Dodgers will pay family travel expenses
"It's a no-win situation, either way," Brown said Saturday night after New York completed the deal to acquire him from the Los Angeles Dodgers for Jeff Weaver. "Both of those guys were great pitchers for the Yankees."
Los Angeles also receives minor league right-hander Yhency Brazoban, a player to be named and $2.6 million.
Brown, who lives in Macon, Ga., said his motivation was the same one that caused Pettitte to leave the Yankees on Thursday for the Houston Astros.
"I'm going to be closer to home, get a chance to see my kids more," he said. "It's been about three years since I've seen my kids play baseball. Hopefully, there will be a time here and there where we'll have a day off and I'll have a chance to sneak home and see my kids play."
Los Angeles made the deal for two reasons: The Dodgers liked Weaver and the prospects, and they wanted to rid themselves of Brown's contract. While he is owed $15 million in each of the next two seasons, Weaver is due $6.25 million next year and $9.25 million in 2005.
"It's the total package that really attracted us," Dodgers general manager Dan Evans said. "Not only did we get a young pitcher we really like, it gives us flexibility. It gives us the possibility to explore some trades and free agents that we weren't able to consider before."
The sides agreed to the outlines of the deal Thursday, just after Pettitte's agent informed the Yankees of his decision to accept Houston's $31.5 million, three-year offer, but took two more days to finish off the trade.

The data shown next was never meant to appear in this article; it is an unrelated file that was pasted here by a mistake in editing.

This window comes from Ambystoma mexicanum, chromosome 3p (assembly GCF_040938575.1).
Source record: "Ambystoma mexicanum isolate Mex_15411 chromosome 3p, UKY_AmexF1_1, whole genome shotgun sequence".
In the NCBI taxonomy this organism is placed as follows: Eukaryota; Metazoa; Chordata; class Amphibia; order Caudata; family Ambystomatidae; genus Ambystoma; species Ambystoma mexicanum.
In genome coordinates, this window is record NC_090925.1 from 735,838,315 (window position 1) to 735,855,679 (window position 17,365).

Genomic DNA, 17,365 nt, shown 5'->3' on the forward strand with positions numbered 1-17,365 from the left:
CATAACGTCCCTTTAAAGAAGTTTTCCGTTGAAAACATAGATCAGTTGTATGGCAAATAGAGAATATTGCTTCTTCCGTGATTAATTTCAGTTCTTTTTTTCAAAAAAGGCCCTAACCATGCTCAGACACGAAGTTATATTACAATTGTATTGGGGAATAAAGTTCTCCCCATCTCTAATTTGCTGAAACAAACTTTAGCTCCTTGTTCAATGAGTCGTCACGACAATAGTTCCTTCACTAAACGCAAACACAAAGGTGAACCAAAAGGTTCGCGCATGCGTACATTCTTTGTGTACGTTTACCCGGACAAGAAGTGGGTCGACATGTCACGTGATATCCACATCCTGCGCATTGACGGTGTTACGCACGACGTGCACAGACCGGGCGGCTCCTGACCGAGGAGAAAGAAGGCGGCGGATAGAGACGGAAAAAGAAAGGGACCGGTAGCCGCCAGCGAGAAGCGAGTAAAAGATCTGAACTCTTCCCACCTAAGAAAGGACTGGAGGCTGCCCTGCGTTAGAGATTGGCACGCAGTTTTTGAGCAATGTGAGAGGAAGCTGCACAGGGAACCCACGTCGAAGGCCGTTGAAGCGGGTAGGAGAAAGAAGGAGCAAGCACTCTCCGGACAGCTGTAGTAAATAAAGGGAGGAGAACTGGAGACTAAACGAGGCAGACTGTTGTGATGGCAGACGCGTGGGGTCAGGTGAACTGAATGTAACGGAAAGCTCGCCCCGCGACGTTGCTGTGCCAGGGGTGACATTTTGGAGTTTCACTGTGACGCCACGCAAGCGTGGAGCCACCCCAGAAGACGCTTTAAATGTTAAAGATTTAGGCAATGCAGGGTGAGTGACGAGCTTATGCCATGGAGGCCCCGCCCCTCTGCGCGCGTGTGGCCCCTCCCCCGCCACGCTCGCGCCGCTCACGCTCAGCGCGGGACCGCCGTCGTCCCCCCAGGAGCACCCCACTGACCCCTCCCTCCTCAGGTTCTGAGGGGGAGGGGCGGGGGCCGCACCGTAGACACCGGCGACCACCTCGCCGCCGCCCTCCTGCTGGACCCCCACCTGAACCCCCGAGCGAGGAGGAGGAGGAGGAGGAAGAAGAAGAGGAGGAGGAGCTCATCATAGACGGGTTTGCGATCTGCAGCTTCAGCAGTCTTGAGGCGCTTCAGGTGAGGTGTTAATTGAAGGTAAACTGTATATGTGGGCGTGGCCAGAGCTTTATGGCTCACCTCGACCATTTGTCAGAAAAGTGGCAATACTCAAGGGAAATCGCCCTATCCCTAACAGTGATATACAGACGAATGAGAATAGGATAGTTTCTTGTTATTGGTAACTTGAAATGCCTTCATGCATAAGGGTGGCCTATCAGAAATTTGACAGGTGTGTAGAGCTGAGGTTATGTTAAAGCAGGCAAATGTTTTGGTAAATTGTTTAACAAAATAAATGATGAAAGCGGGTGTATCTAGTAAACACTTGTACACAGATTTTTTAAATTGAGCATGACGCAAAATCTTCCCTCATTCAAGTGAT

Brown's $105 million, seven-year contract -- the first $100 million deal in baseball history -- calls for his team to pay for 12 private jet trips for the pitcher's family from Macon to his in-season home or to selected games, and for ground transportation. The same service is called for if the team has any postseason road games. In addition, Brown gets eight premium season tickets.
While the Yankees originally were to give the Dodgers $3 million as part of the deal, the amount was reduced by $400,000 Saturday to cover the perks.
Brown, a hard-throwing right-hander who turns 39 in March, was 14-9 with a 2.39 ERA last season after injuries limited him to 19 starts in 2001 and 10 in 2002.
Weaver, 27, became a target for Yankees fans. He was 7-9 with a 5.99 ERA last season, and allowed the 12th-inning homer to Florida's Alex Gonzalez that won the pivotal fourth game of the World Series.
With the trade completed, the Yankees now have a projected starting rotation that includes Mike Mussina, Jose Contreras, Brown and Javier Vazquez, whose acquisition from Montreal will be finalized once Nick Johnson takes his physical for the Expos. David Wells, who is expected to agree to a minor league contract, will compete for the fifth spot. "You'd be hard-pressed to go to war with starters, at least on paper, as good as this," Cashman said.
Brown said all his injuries stemmed from pitching on a bad mound one day in San Diego. He goes from the worst offense in the major leagues to one that was third in runs.
Los Angeles never made the playoffs in his five seasons there, and he felt like he left unfinished business behind.
"We were going to try to be the Yankees on the West Coast, that is what I envisioned out there, that we would have a chance to be in the playoffs year after year after year," he said. "It wasn't meant to happen."
Copyright 2003 by The Associated Press